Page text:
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The Complementary Therapy Program does not offer acupuncture services, or classes, but recognizes the benefits of it. Therefore, the following information is provided. This service may be offered in the future.

The modern scientific explanation for why acupuncture works is that needling the acupuncture points stimulates the nervous system to release chemicals in the muscles, spinal cord, and brain. These chemicals will either change the experience of pain, or they will trigger the release of other chemicals and hormones which influence the body's own internal regulating system. The roots of acupuncture lie in Traditional Chinese Medicine. In Chinese tradition, the goal of acupuncture is to encourage the movement of qi (life energy). The constant flow of qi is essential for a person to keep their health. If the energy flow is blocked the body cannot keep the balance that is needed to maintain high energy and deal with health issues.

The FDA approved acupuncture needles for use by licensed practitioners in 1996. The FDA requires that sterile, nontoxic needles be used and that they be labeled for single use by qualified practitioners only.

More than 40 states and the District of Columbia have laws regulating acupuncture practice. The National Certification Commission for Acupuncture and Oriental Medicine certifies practitioners of acupuncture and traditional Chinese medicine (TCM). Most states require this certification.

Benefits of Acupuncture

According to the National Cancer Institute, acupuncture is used to treat many illnesses and ailments and in cancer patients. Patients use it to control pain and to relieve nausea and vomiting, fatigue, hot flashes, xerostomia, neuropathy, anxiety, depression, and sleeping problems.

Acupuncture may work by causing physical responses in nerve cells, the pituitary gland, and parts of the brain, affecting blood pressure and body temperature. Laboratory and animal studies of acupuncture for cancer treatment suggest acupuncture may also help the immune system be stronger during chemotherapy.

The strongest evidence of the effect of acupuncture has come from clinical trials on the use of acupuncture to relieve nausea and vomiting, but acupuncture appears to be more effective in preventing vomiting than in reducing nausea.

What's Involved in Acupuncture?

Acupuncture applies needles, heat, pressure, and other treatments to certain places on the skin, called acupuncture points (or acupoints), to cause a change in the physical functions of the body. The use of acupuncture is part of traditional Chinese medicine (TCM). TCM is a medical system that has been used for thousands of years to prevent, diagnose, and treat disease.

The acupuncture method most well-known uses needles. Disposable, stainless steel needles that are slightly thicker than a human hair are inserted into the skin at acupoints. The acupuncture practitioner determines the correct acupoints to use for the problem being treated. The inserted needles may be twirled, moved up and down at different speeds and depths, heated, or charged with a weak electric current. There are other acupuncture methods that do not use needles.

Some acupuncture techniques include the following:

  • Auricular acupuncture:
    The placing of acupuncture needles at acupoints on the outer ear that match up with certain parts of the body.
  • Electroacupuncture:
    A procedure in which pulses of weak electrical current are sent through acupuncture needles into acupoints in the skin.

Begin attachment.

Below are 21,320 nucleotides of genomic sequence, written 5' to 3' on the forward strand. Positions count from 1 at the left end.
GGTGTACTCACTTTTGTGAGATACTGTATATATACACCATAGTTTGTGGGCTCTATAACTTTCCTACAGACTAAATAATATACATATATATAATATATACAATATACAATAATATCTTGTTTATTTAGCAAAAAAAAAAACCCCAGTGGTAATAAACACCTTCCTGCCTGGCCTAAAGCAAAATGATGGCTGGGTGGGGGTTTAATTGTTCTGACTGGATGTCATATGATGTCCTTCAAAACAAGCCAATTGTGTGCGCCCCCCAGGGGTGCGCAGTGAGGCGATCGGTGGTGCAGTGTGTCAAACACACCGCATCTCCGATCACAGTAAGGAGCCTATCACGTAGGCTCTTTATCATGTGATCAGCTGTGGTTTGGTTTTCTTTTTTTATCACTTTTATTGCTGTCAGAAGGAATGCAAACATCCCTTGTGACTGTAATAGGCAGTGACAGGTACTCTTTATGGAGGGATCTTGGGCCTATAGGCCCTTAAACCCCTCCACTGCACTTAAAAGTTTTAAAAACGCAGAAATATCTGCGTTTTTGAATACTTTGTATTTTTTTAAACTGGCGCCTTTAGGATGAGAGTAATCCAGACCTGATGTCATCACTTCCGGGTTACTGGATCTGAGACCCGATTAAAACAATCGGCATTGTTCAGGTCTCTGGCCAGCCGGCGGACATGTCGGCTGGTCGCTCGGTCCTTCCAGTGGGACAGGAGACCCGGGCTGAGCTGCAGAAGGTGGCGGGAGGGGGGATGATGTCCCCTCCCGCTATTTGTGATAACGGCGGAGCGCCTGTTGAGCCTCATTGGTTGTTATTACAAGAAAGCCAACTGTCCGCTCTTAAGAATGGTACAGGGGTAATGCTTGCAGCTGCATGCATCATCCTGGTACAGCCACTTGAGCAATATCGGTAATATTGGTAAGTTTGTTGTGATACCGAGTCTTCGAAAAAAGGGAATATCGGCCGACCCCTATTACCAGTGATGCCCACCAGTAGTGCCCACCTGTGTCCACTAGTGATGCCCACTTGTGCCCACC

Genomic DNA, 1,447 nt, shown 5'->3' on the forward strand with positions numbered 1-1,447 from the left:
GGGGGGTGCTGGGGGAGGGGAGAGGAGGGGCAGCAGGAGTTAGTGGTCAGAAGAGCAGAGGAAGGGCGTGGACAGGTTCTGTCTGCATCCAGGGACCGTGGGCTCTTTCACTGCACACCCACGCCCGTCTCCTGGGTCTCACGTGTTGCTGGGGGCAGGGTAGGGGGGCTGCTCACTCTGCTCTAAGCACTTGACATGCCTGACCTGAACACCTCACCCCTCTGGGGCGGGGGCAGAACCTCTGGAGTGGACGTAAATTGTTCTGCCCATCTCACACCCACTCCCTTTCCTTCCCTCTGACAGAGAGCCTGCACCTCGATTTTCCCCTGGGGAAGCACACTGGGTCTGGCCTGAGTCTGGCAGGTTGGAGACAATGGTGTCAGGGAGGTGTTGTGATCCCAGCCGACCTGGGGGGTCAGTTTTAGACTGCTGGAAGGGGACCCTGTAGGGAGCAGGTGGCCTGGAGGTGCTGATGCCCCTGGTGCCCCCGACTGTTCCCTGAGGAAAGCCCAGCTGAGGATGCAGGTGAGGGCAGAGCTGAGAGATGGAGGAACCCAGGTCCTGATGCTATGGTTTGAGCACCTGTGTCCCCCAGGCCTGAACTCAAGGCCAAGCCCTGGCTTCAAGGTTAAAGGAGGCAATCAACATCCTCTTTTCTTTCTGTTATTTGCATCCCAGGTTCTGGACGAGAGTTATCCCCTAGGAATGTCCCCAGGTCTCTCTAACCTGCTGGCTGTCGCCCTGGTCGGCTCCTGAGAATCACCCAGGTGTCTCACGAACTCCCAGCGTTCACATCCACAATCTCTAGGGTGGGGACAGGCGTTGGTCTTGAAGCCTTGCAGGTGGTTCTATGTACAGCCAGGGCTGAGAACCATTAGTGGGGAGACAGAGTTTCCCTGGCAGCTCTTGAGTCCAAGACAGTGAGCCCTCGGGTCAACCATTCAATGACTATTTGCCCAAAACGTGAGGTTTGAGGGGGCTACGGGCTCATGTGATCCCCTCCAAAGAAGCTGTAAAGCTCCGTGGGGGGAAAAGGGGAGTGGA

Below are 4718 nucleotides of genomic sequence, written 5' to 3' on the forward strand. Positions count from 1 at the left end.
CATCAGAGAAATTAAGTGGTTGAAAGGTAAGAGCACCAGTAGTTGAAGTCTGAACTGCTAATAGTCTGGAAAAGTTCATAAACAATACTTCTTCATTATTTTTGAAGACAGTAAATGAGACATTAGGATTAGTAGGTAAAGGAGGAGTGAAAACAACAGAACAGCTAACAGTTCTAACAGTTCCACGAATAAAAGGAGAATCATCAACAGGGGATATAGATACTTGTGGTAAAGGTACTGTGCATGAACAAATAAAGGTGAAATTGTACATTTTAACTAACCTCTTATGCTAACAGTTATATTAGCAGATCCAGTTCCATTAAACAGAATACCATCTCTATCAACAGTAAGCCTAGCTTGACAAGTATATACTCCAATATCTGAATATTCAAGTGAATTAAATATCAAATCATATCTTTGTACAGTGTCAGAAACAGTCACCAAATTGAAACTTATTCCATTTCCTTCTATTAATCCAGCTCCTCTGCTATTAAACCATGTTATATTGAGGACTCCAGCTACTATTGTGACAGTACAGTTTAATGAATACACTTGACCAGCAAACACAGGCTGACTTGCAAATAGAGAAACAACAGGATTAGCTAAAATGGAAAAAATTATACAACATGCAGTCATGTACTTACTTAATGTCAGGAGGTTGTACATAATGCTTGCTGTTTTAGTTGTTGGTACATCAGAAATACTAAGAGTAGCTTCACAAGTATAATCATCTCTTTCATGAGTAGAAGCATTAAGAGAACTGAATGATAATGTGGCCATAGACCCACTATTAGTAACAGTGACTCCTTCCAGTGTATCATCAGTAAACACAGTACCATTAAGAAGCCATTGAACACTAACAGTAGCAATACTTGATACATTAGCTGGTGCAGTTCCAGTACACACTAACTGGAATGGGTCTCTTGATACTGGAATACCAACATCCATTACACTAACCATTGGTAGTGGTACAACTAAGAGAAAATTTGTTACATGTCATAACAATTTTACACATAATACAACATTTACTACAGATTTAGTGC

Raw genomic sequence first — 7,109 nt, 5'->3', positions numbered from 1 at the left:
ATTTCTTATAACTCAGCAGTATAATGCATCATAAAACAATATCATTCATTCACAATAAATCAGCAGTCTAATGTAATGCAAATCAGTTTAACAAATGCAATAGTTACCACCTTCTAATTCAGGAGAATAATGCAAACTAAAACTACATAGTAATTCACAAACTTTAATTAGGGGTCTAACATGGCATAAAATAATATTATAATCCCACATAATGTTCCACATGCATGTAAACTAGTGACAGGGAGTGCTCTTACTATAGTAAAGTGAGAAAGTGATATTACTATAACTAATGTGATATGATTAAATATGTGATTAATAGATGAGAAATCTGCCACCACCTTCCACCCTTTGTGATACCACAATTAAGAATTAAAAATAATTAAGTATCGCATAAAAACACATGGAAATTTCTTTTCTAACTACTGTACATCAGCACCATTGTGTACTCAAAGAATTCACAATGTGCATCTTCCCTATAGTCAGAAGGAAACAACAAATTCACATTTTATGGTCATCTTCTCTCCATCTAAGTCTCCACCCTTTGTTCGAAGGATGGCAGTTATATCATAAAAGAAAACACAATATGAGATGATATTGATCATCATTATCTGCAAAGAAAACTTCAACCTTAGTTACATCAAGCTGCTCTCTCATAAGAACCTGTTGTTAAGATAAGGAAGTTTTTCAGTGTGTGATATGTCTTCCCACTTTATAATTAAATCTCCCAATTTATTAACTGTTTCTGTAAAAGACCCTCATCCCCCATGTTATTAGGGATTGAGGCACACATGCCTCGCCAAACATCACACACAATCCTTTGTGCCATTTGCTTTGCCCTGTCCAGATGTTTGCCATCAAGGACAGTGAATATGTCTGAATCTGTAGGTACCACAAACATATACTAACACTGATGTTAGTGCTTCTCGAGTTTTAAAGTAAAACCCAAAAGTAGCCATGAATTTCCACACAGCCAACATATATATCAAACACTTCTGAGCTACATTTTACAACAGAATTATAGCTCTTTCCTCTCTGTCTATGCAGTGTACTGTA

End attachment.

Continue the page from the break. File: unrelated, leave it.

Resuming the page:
• Trigger point acupuncture:
    The placing of acupuncture needles in a place on the skin that is away from the painful part of the body. Trigger points have to do with referred pain, pain that is not felt at the site of injury, but is sent along nerves and felt elsewhere in the body.
  • Laser acupuncture:
    The use of a weak laser beam instead of an acupuncture needle to stimulate an acupoint.
  • cupuncture point injection:
    The use of a syringe and needle to inject drugs, vitamins, herbal extracts, or other fluids into the body at an acupoint.
  • Microwave acupuncture:
    The use of a microwave device attached to an acupuncture needle to deliver microwave radiation to an acupoint.
  • Acupressure:
    A type of massage therapy in which the fingers are used to press on an acupoint. In cancer patients, acupressure has been used to control symptoms such as pain or nausea and vomiting.
  • Moxibustion:
    A type of heat therapy in which an herb is burned above the body to warm a meridian at an acupoint and increase the flow of blood and qi. The herb may be placed directly on the skin, held close to the skin for several minutes, or placed on the tip of an acupuncture needle. Heat lamps may also be used to warm the acupoints.
  • Cupping:
    A procedure in which a rounded glass cup is warmed and placed upside down over an area of the body, making a vacuum that holds the cup to the skin. Cupping is used to increase the flow of blood and qi. It is believed to open up the skin’s pores and allow toxins to leave the body.

Patients may have a needling feeling during acupuncture, known as "de qi sensation", making them feel heaviness, numbness, or tingling.

Tips for Choosing a Practitioner of Acupuncture

  • The practitioner should have a degree from an accredited acupuncture school and be certified by the school. Some states have licensed acupuncture practitioners. The National Acupuncture Commission certifies practitioners who pass written and practical exams.
  • The acupuncturist should sterilize needles or use disposable needles.
  • You should always see your physician before choosing acupuncture. Avoid practitioners that are not willing to work with your primary physician.
  • Visit the National Certification Commission of Acupuncture and Oriental Medicine's Find a Practitioner page.

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